But in fact, most Americans in 2010 paid far less in total taxes — federal, state and local — than they would have paid 30 years ago. According to an analysis by The New York Times, the combination of all income taxes, sales taxes and property taxes took a smaller share of their income than it took from households with the same inflation-adjusted income in 1980.
Households earning more than $200,000 benefited from the largest percentage declines in total taxation as a share of income. Middle-income households benefited, too.
Everything is relative. I learned that in college in a physics class way back in the 1960’s. Another lesson I learned is that everything is a shade of grey; nothing is totally black or white. So when I hear people complain about how all their hard
work goes out in taxes we need to remember that everything is relative. It’s like all those millionaires who are complaining about the possible rise in their taxes. They seem to forget that during the Clinton years when many of them got the wealth they hoard today, their taxes were much higher than they are now. But I very much doubt they missed a meal during those “high tax”years.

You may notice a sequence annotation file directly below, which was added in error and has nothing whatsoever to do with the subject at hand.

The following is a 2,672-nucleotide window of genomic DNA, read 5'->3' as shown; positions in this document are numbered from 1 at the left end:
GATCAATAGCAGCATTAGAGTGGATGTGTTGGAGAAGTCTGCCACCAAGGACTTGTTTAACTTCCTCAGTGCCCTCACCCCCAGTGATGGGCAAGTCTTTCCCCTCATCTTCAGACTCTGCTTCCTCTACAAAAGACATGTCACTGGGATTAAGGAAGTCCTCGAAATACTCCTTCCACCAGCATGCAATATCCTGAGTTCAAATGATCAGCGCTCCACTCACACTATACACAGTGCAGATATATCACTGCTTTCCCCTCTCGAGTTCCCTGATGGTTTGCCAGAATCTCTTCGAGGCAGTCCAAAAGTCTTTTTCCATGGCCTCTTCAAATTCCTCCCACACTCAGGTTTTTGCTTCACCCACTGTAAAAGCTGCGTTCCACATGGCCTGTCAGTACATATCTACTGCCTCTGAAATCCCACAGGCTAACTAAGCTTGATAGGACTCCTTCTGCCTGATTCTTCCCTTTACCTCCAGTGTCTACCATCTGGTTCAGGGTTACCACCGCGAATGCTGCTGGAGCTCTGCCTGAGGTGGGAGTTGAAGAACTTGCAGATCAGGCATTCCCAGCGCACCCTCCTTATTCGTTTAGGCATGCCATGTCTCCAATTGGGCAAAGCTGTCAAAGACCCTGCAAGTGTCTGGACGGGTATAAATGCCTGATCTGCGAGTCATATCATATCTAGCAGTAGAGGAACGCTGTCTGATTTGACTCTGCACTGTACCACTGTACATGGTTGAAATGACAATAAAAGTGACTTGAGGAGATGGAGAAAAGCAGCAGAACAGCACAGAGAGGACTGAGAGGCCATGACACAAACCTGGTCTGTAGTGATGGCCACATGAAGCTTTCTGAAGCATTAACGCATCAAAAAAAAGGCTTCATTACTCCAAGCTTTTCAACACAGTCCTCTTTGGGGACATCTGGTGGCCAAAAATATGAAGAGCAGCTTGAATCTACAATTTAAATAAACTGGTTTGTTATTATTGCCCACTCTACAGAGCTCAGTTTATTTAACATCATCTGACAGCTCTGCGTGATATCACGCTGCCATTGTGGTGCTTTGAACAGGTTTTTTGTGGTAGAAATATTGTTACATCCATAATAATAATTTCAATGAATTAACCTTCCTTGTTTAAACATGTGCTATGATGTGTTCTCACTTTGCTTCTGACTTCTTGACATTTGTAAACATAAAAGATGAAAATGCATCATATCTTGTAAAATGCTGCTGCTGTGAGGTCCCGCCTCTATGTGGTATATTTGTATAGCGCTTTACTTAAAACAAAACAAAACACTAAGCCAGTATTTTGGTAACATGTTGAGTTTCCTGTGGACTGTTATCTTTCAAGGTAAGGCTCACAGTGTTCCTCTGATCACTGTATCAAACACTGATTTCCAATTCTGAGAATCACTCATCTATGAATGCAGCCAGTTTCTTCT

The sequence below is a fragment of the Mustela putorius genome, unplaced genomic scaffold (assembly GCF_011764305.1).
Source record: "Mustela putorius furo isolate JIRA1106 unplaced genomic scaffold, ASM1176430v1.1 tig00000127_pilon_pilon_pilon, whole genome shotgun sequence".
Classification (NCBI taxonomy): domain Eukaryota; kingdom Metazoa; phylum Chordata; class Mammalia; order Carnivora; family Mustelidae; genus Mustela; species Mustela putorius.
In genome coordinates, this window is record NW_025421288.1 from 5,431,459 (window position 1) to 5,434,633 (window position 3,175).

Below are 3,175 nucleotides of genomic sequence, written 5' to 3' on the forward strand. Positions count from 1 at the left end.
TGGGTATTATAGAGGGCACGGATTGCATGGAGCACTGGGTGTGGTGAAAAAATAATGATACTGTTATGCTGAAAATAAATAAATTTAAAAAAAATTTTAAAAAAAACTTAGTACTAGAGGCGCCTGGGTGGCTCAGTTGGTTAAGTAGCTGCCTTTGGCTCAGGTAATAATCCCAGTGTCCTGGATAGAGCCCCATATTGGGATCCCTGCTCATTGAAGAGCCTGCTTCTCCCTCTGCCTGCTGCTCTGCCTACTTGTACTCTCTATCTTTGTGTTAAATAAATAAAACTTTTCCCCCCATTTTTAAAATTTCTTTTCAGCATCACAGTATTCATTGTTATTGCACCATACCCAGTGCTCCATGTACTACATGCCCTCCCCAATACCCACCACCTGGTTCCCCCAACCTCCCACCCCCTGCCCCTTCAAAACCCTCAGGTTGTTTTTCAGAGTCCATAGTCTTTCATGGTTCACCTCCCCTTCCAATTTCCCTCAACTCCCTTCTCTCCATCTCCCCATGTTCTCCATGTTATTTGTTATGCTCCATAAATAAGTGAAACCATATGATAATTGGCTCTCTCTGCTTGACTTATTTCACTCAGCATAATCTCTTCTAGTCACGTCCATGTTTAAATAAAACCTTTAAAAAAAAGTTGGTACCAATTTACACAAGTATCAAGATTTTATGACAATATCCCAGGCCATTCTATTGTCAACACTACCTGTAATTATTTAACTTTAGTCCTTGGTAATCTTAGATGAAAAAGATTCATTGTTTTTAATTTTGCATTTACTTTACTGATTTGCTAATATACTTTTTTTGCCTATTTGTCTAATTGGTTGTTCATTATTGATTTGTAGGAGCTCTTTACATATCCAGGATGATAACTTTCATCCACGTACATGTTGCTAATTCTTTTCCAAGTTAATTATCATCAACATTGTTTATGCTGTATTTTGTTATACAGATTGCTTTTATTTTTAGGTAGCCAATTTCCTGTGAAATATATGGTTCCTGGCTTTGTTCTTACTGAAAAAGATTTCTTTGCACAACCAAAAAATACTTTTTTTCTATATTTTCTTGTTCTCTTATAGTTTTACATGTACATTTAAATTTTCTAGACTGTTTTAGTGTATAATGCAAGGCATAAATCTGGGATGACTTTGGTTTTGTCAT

Everyone loves to complain about taxes especially those folks in California. They don’t know of a single tax that they can’t eliminate by a ballot initiative . They seem to think they can get something for nothing out there on the west coast. They just can’t seem to realize that all those roads, and they have lots and lots of them, that they drive on cost money to make and maintain. They don’t seem to realize that the police who keep them safe or the fire fighter who save their lives and property cost money. All they see are taxes and that taxes are bad!! I did see recently that they are not totally oblivious to taxes as they did just vote themselves a tax increase.
As the title here says it’s all relative. If you care to look it up the average tax rate for the U.S. is not remotely near the top of the most taxed in the world. There are socialist countries like Sweden and Denmark that pay a much higher percentage to taxes. But of course the old saying that “you get what you pay for” often applies even sometimes with taxes. In those countries high quality single payer healthcare is the norm. They also have some of the best social insurance on the planet. You get what you pay for……
In case you need some more reinforcement here is another article about this stuff:
The case isn’t hard to make. The U.S. federal tax burden, relative to gross domestic product, is lower than it’s been in half a century. Americans pay lower taxes in relation to the size of their economy than all but a handful of developed countries, including Chile and Mexico